I have helped clients express grief over the loss of partners, friends, family members, the ability to have a baby, and pets. I have come to learn that grief comes in myriad forms. I maintain safety and expertise in providing a venue for clients to be heard and express the pain of profound loss.

It is sadly a part of our culture that a mindful and respectful dialogue about death, loss and the inevitable passage of time is lacking for most of us. I bring years of study, reflection, philosophy, and a little bit of humor, to the topic that we all must face.

I have been employed in Hospice and work in the medical field. I have used EMDR for bereavement and grief.

Once again, I fall back on my experience. I believe Entheogens may be helpful with loss and grief. Again, lets talk. Perhaps I can refer you on with any of these concerns if we decide not to work together.

Whether it be the loss of a job, family member, or change in relationship, I can provide the support and assistance to help you through this difficult transition.

Throughout life, we face many losses that can make it difficult to function. Whether someone is facing the loss of a child, a loved one, a relationship or even a job or home, I help individuals work through grief that leaves them feeling helpless, lost or perhaps paralyzed with sadness. I work alongside you, to help you get to a place where you feel like yourself again.*Certified in Pregnancy Loss

Death is the cradle of life, but most of us have sever death-anxiety and death-phobia. Whether you are in mourning, in a dying or disease process, or being called to work with death in some way, I provide support and wisdom for this process.\nMy personal experiences stem from drowning at a age 3 and struggling with near-fatal diseases in my 20\'s and 30\'s, and my spiritual work with Sante Muerte.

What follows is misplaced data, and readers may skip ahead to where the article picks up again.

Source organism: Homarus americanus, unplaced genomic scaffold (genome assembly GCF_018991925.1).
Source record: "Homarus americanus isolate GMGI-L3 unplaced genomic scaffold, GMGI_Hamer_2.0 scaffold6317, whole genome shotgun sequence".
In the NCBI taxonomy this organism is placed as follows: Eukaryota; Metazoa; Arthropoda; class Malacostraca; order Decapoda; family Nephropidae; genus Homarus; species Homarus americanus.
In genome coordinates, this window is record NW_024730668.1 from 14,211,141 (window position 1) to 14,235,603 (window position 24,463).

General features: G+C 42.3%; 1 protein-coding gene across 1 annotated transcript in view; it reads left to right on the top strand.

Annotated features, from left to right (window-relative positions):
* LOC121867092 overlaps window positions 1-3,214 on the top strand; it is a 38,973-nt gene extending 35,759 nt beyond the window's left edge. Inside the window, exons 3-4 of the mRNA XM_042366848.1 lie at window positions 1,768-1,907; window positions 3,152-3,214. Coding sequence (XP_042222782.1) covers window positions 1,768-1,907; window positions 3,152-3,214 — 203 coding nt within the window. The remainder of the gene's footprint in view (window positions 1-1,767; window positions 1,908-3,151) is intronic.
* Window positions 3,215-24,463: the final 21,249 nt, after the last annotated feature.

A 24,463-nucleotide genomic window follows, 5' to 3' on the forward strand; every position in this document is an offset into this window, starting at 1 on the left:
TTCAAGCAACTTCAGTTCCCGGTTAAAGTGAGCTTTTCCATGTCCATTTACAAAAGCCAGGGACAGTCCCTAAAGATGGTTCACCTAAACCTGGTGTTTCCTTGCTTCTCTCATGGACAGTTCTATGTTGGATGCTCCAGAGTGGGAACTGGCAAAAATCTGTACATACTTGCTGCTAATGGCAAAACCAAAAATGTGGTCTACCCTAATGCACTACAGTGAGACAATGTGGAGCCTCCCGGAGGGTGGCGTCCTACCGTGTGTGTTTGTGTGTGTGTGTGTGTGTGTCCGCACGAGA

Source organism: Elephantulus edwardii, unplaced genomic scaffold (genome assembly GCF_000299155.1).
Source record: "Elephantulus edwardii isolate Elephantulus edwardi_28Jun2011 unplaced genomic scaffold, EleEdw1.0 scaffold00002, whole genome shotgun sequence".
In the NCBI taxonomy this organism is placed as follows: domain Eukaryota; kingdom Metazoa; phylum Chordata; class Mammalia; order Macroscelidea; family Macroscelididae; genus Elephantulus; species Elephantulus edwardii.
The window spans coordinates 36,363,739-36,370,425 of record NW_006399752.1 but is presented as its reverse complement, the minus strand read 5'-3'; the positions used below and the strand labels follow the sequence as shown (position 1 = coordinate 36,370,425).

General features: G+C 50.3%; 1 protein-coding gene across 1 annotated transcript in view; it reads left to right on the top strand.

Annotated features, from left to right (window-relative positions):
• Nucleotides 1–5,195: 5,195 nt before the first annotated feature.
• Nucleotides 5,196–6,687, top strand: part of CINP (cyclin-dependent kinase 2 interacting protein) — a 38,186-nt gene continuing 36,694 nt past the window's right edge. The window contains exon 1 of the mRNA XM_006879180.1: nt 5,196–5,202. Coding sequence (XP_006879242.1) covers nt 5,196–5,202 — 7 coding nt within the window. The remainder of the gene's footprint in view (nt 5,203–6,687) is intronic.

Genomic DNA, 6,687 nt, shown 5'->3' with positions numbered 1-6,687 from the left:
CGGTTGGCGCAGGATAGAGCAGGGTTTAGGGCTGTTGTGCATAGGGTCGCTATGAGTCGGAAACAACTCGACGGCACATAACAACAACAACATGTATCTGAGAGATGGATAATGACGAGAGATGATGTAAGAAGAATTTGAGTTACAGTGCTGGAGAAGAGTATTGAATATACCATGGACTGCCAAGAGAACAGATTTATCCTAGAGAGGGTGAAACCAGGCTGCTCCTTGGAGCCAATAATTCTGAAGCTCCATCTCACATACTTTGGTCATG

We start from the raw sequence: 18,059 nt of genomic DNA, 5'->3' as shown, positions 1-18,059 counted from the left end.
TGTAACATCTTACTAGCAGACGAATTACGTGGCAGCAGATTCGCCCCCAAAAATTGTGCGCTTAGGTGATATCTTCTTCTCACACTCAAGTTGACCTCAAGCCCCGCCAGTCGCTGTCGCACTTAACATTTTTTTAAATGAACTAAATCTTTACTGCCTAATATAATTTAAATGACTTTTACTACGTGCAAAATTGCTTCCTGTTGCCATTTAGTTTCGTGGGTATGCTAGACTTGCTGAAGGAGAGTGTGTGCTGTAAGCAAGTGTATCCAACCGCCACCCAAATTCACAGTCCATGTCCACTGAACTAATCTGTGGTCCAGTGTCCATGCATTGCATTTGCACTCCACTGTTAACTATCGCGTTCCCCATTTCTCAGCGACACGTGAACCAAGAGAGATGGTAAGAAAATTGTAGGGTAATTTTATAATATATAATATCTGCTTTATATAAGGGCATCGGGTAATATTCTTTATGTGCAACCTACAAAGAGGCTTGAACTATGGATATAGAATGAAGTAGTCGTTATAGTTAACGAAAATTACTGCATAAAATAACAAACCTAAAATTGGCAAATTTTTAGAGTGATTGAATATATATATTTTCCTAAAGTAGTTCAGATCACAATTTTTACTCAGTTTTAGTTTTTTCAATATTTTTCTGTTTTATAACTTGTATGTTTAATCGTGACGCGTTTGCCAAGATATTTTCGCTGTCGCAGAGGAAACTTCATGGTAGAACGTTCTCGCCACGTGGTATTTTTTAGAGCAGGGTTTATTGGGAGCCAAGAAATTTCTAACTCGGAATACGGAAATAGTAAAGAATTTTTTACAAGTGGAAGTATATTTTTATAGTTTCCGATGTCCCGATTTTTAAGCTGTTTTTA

Loss and associated feelings of grief are commonplace in our human experience, yet there is no adequate way to fully prepare ourselves for the pain of losing a loved one. When you lose someone, your empowered choice is to find compassionate support who can help you explore your feelings, and grieve openly and completely in an atmosphere of safety. You deserve this.

Grief is often a result of losing something you love. Often we feel shame or guilt for not being able to 'get over' our grief. We might experience sadness, disappointment, frustration or anger along with it. Grief is normal and can take time to process. Sometimes it comes unexpectedly, even when we think we're 'finished' with it! Together we will honor your grief and develop coping strategies.

A hollow emptiness often characterizes the inner world of grief. This direct experience of mourning is the balancing act of a lifetime. My approach to understanding grief is to turn toward this empty space and to seek meaning within the loss. While this is a profound undertaking, it can often be the challenge that serves our greater purpose.

Experiencing loss and grief can be considered an effort to meet or do justice to the fullness and complexity of ones relationship to what has been lost, and to the experience of loss itself. Framing grief in this way can facilitate relating to it and weathering the pain involved in the process of healing.

I work with people that are grieving: Moving to a new city, breakup with a romantic partner, emotional cutoff from family, and especially survivors of suicide.

Our culture often places an expiration date on grief's timeline. But for those of us who have known grief-who have lived the full body experience of loss as a visceral, shattered, flattened, leaded amputation of life as we once knew it- understand that grief will not be censored. Honoring and tending and holding and loving our grieving parts-- this is the spacious journey through.